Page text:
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De Blasio asks Trump if he’s telling New York City to ‘drop dead.’
Mayor Bill de Blasio on Sunday continued to call on President Trump to direct desperately needed federal funding to American cities, and to criticize the president’s silence on the matter.

“How on earth do you not have an opinion on aid to American cities and states?” Mr. de Blasio said during his daily press briefing.

He compared Mr. Trump’s lack of response to the financial shortfall facing New York City in particular to President Gerald Ford’s dismissal of the city during the fiscal crisis of the 1970s.

“There was that famous Daily News cover that said ‘Ford to City: Drop Dead,’” Latest New York City News Mr. de Blasio said. “So my question is, Mr. Trump, Mr. President, are you going to save New York City or are you telling New York City to drop dead? Which one is it?”

The mayor announced last week that New York City would have to cut more than $2 billion in municipal services over the next year.

New York may have passed the high point of coronavirus infection.

Gov. Andrew M. Cuomo said Sunday that data indicated that New York was “past the high point” of the coronavirus outbreak.

“If this trend holds, we are past the high point, and all indications at this point are that we are on a descent,” he said, adding, “We are on the other side of the plateau, and the numbers are coming down.”

The governor asked that New Yorkers remain vigilant, pointing out that 1,300 people had been hospitalized for the virus the previous day.

During a news conference on Sunday evening, President Trump thanked Mr. Cuomo, saying that their partnership had been effective, including in extending the city’s hospital capacity.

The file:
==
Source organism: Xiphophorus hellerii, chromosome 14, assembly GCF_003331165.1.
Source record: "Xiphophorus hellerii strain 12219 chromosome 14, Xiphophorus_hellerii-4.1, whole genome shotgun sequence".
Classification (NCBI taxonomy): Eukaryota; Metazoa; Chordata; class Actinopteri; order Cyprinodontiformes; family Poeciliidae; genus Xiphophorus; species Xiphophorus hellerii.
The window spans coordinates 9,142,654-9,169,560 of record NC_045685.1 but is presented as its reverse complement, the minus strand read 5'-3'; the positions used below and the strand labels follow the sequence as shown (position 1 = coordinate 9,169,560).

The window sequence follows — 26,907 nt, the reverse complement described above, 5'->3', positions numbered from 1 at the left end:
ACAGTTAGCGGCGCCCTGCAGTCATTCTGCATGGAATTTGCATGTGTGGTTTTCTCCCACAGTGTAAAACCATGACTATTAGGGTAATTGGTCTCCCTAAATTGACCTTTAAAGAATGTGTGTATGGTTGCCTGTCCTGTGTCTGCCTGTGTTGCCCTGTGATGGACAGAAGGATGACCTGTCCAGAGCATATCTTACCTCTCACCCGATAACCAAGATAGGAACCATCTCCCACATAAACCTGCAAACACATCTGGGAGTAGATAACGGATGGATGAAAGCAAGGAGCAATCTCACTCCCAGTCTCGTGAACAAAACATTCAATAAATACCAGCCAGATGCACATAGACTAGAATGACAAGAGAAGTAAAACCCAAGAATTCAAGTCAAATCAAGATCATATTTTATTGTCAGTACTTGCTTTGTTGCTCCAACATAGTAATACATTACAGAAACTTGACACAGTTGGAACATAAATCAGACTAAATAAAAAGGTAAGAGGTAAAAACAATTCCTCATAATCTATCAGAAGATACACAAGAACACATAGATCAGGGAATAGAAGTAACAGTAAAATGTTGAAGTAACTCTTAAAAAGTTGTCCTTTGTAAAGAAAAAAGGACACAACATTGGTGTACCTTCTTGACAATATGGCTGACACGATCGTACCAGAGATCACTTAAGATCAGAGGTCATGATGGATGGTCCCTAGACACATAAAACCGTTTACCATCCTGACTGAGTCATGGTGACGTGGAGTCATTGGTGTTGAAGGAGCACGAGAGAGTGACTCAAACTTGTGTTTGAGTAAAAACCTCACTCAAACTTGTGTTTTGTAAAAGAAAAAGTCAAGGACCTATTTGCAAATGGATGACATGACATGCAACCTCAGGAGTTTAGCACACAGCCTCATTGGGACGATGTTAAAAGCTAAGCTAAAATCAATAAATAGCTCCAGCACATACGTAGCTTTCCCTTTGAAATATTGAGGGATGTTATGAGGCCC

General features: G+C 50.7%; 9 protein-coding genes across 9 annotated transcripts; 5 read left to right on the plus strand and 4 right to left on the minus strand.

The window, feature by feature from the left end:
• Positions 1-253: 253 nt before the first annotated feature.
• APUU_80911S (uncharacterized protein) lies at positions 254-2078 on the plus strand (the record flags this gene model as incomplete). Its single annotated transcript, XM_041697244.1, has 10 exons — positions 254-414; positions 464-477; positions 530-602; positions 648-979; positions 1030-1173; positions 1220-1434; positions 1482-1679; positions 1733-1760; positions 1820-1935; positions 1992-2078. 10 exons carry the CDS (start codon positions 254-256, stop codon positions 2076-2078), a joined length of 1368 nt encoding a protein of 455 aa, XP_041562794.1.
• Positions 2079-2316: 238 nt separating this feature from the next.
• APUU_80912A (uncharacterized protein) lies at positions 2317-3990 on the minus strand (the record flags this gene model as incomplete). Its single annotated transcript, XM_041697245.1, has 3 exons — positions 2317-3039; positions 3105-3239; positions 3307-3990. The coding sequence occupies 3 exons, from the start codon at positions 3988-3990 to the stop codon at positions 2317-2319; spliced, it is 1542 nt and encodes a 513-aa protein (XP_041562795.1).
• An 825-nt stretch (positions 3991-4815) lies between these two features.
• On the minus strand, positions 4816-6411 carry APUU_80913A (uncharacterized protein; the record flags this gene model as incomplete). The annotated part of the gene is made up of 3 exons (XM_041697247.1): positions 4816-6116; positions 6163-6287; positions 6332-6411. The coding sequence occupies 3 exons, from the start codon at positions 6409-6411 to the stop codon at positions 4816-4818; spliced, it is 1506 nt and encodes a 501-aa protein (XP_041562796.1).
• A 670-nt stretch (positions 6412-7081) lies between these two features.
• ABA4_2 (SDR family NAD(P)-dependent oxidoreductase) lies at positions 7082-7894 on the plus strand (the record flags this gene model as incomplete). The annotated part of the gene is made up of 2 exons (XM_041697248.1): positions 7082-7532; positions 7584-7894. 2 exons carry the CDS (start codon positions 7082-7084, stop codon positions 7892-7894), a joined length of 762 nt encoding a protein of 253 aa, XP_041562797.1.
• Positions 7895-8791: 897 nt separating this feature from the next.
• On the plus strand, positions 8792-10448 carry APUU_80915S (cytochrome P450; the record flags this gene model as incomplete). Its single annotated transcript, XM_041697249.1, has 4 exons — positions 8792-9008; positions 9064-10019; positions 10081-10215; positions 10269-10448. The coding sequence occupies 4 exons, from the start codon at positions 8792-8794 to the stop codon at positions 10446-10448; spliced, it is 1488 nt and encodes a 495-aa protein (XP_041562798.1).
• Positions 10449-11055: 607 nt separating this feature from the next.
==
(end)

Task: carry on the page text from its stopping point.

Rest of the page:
“We built a little bit more than we needed — that’s good,” the president said. “As opposed to building a little bit less — that’s not good.”

Mr. Trump also played a two-minute clip from Mr. Cuomo’s Sunday news conference in which the governor praised the coordination between federal and state governments in response to the outbreak.

Windows are often described as the eyes of a building. They are a symbol of pondering, an aperture through which we can experience the world outside while remaining inside — an important feature now that millions of New Yorkers have had to move their lives indoors.

We reached out to 17 illustrators and artists sheltering in place in neighborhoods across the city and asked them to draw what they see out of their windows — to show us what it feels like to be in New York at this rare moment in time.

“For three weeks, I have not seen anything move,” said Yuko Shimizu, an artist in Morningside Heights, Manhattan, Press Release Distribution Service who drew the scene above.

It was 1978, and I was walking uptown on a snow-covered part of lower First Avenue. Local merchants had shoveled a one-person-wide path in the middle of the sidewalk.

A young man and woman were walking toward me. As they got closer, we all realized we would need to do a little dance to pass one another while staying on the path.

They went single file with the woman in front. We all turned sideways to create uptown and downtown “lanes” for ourselves to the degree possible.

Just before the woman passed me, she turned back toward her companion.

“By the way,” she said, “when do you want to get married?”

— Gary Maciag

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